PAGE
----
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0

I found a solution to the problem, adding some dependencies. <dependency> <groupId>org.jboss.spec.javax.ejb</groupId> <artifactId>jboss-ejb-api_3.1_spec</artifactId> <scope>test</scope> <version>1.0.2.Final</version> </dependency> <dependency> ...


0

I think, I have a solution for that problem. My problem was also, that the timer was deleted, if EJB/JPA errors occurred. I've just tried to solve this problem with CDI Events, because I wanted the Exception, that could be thrown to be at another place, so the @Schedule doesn't get touched. I thought using cdi events will decouple the @Schedule from the ...


0

I got rid of this error after switching to apache-tomee-plus-1.6.0.


0

Try changing the way you get and set the userId. instead of this line session.setAttribute("UserId", user.getId()); try this ExternalContext externalContext = FacesContext.getCurrentInstance().getExternalContext(); Map<String, Object> sessionMap = externalContext.getSessionMap(); sessionMap.put("UserId", user.getId()); and instead of this ...


0

First some remarks about the mode: I don't think School should have a OneToOne relationship with User. More likely it is a OneToMany relationship. And maybe you don't want to have a separate Entity for Adresse, it could probably be an Embeddable instead. How is your persistence set up? How are you managing transactions? The problem you see might be caused ...


0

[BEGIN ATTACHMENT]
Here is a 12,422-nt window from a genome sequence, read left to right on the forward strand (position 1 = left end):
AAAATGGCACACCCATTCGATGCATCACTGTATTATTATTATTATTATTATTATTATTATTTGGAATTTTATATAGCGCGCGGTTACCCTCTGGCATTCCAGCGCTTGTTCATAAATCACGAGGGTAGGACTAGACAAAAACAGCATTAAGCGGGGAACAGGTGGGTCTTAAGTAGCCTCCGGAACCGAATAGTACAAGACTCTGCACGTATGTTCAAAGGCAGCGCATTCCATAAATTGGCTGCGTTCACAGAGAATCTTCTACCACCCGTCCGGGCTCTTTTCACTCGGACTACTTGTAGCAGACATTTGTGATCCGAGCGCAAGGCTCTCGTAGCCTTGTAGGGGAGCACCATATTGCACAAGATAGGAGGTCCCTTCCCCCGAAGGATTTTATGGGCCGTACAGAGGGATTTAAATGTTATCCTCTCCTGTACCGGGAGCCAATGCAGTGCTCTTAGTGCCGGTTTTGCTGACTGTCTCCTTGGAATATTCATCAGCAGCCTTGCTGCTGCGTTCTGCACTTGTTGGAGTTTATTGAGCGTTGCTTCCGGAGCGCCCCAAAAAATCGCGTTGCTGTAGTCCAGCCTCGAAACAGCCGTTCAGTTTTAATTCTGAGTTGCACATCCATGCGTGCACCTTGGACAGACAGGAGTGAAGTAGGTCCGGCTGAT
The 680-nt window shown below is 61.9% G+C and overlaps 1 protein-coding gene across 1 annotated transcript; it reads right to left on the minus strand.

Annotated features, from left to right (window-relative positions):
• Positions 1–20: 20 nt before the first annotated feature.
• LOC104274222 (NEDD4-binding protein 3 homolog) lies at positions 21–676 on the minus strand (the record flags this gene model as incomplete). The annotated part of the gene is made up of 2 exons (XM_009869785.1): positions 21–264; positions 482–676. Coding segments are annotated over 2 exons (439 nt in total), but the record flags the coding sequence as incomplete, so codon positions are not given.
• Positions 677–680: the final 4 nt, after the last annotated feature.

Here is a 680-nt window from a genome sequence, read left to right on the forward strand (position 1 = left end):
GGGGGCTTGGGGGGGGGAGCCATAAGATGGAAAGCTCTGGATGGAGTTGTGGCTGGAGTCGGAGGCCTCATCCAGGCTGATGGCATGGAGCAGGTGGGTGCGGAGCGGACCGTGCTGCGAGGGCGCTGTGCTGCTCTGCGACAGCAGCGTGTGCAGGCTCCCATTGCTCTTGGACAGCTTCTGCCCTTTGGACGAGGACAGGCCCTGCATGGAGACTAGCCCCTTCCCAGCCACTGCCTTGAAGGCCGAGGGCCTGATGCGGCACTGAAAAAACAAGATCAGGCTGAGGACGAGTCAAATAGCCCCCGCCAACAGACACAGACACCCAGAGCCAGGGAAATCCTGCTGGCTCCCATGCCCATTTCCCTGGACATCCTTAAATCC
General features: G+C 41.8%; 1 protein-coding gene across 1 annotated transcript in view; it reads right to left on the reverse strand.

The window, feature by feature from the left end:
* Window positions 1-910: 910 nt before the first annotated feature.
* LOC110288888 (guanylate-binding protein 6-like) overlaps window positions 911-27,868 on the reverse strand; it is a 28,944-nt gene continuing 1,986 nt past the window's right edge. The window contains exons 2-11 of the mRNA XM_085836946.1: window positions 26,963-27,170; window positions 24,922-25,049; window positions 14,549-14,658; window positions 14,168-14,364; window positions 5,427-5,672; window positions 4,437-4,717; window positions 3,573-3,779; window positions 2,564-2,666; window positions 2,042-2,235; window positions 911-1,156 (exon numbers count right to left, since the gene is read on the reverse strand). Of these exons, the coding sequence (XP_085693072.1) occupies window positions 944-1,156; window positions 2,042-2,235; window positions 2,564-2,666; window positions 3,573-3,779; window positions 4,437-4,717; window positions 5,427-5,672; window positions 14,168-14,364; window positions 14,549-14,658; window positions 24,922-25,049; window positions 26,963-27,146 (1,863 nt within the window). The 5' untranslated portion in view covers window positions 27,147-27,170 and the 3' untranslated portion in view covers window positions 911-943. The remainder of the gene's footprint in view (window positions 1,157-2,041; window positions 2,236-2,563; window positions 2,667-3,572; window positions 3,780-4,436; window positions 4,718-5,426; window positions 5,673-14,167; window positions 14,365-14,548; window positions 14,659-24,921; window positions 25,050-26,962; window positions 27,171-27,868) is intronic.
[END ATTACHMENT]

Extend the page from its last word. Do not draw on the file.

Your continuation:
So your timeout is too short, or something went wrong at the server end so your timeout got triggered. Timeout intervals should be long enough that the server has plenty of time to do what it has to do, so that a timeout really means a server failure rather than just a loaded server or a complex request. You can start by setting it to double the expected ...


0

I saw your post on my answer here. I'm not very familiar with JBoss proprietary security, neither do I recommend having it embedded in the code, but I guess that's not my problem. From your code, I don't see security-role or @DeclareRoles present; it is clearly mentioned in my answer that you need either one for annotation-based security to work. DId you ...


1

Use the Remote Interface Name for lookup via JNDI. Then use the PortableRemoteObject.narrow() method to cast it to your remote bean. Object obj = ctx.lookup("HelloBeanRemote"); HelloBean bean = (HelloBean) PortableRemoteObject.narrow(obj, HelloBean.class);


1

I never tried it, but I think it should be no (big) problem. Yes, they can coexist. E.g if for every deployment a separated ClassLoader is used. Transactions from each application will NOT know of each other. It will be the same as two users would click one after another on the same button. I personally don't see any problems. If your server is strange ...


0

http://docs.oracle.com/cd/E14571_01/web.1111/e13727/manage_apps.htm#i1241721 is this what you are looking for ?


0